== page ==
Two decades of sunshine caring

The Westerly News In 2014, Pacific Rim Hospice Society celebrates two decades of service to the communities of the West Coast. Over 20 years ago, after the deaths of a number of young mothers in Tofino and Ucluelet, a group of people committed themselves to forming a Hospice society.

“Some of these people who are still a part of our communities are Wendy Amrhein, Cathy White, Flo Henry, Vi Mundy and Bill Davies. What started as compassionate determination has ended up making an incredible difference in the lives of so many families,” said PRHS executive director Kim Hoag.

The hard work that began even before the incorporation in 1994 has continued and resulted in what we believe is healthier and stronger communities, she said.

“We would like to say thank you to these individuals, and other residents involved in the early years, like Sal Frank, Debbie Webb, Elaine Killins, Priscilla Lockwood, Lois Steven, Anne Francis, Maureen Wells, Maureen Callaway, Phyllis Banks and Donna Turner. Hospice would not have happened on the West Coast without you. We would like to think the level of empathy and understanding of end-of-life and grief has risen in our communities in the last 20 years because of Hospice and its founding fathers and mothers,” Hoag said.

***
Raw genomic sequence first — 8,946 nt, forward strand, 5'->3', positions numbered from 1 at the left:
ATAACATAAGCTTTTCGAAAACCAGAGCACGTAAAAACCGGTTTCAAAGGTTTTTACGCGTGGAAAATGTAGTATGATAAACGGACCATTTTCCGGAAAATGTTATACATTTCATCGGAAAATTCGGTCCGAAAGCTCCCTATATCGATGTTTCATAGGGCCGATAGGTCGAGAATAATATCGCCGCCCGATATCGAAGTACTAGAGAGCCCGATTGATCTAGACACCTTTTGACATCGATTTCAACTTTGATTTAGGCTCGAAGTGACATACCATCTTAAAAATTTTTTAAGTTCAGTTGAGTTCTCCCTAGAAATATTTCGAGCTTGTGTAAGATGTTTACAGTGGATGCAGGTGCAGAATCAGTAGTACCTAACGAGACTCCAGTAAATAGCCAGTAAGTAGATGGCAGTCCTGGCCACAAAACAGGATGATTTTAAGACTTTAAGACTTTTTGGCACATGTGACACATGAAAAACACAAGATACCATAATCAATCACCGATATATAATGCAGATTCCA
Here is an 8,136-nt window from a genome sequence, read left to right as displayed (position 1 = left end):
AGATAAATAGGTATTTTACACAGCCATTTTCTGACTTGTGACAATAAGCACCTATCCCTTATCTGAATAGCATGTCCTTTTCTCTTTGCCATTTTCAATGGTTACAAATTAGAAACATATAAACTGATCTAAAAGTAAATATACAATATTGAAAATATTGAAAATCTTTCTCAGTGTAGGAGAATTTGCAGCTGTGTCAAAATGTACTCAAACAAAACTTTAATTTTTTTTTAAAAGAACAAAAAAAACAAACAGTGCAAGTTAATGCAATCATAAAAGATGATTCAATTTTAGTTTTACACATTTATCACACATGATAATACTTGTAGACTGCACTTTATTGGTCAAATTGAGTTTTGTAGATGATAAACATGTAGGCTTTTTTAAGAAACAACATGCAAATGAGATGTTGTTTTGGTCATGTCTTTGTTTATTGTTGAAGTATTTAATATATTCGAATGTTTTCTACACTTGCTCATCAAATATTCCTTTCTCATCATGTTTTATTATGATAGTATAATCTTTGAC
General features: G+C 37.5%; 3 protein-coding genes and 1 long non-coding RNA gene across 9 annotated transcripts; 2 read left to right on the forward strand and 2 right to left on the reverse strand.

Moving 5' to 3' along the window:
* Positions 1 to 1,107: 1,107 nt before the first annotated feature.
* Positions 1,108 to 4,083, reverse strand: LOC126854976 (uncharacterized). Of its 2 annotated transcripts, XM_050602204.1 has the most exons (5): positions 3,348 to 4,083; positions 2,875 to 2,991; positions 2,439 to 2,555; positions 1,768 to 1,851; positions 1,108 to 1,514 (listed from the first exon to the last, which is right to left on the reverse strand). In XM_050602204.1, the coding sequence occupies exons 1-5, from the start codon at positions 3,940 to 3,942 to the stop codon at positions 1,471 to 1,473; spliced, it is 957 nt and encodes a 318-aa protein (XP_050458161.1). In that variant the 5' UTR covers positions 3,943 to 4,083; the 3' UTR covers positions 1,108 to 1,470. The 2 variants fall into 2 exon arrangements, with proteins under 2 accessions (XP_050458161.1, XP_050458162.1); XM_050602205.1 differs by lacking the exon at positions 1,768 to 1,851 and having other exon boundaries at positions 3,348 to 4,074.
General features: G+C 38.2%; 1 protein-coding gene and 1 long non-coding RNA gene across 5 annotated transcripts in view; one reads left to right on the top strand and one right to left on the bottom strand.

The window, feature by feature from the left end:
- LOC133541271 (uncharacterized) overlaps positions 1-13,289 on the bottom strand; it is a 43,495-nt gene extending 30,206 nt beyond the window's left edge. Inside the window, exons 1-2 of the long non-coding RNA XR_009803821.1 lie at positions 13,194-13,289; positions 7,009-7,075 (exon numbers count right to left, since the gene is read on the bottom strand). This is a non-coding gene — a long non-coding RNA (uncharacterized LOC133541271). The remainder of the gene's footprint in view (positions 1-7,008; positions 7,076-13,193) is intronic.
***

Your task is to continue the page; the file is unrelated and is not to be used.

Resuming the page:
In two decades Hospice has trained 71 volunteers who together contributed in excess of 27,000 hours with over 2600 individuals benefiting. A monetary for those volunteer hours would be over $550,000, Hoag said.

“Many, many more people have benefited from education through Hospice. The impact on our communities is priceless.”

Hospice has 25 volunteers working with clients and another nine who serve on the board.

“As we celebrate 20 years of caring, we thank each and every one of you who has in one way or another contributed to the success

of the Pacific Rim Hospice Society.

We couldn’t have done it without you.”

Jeanette O’Connor is grateful for hospice help during and after end of life for her husband Bob.

“The loss of my husband has been and continues to be so very difficult. With the help of ‘my person’ from Hospice I was able to focus on Bob, rather than on his impending death in that month we had,” she said.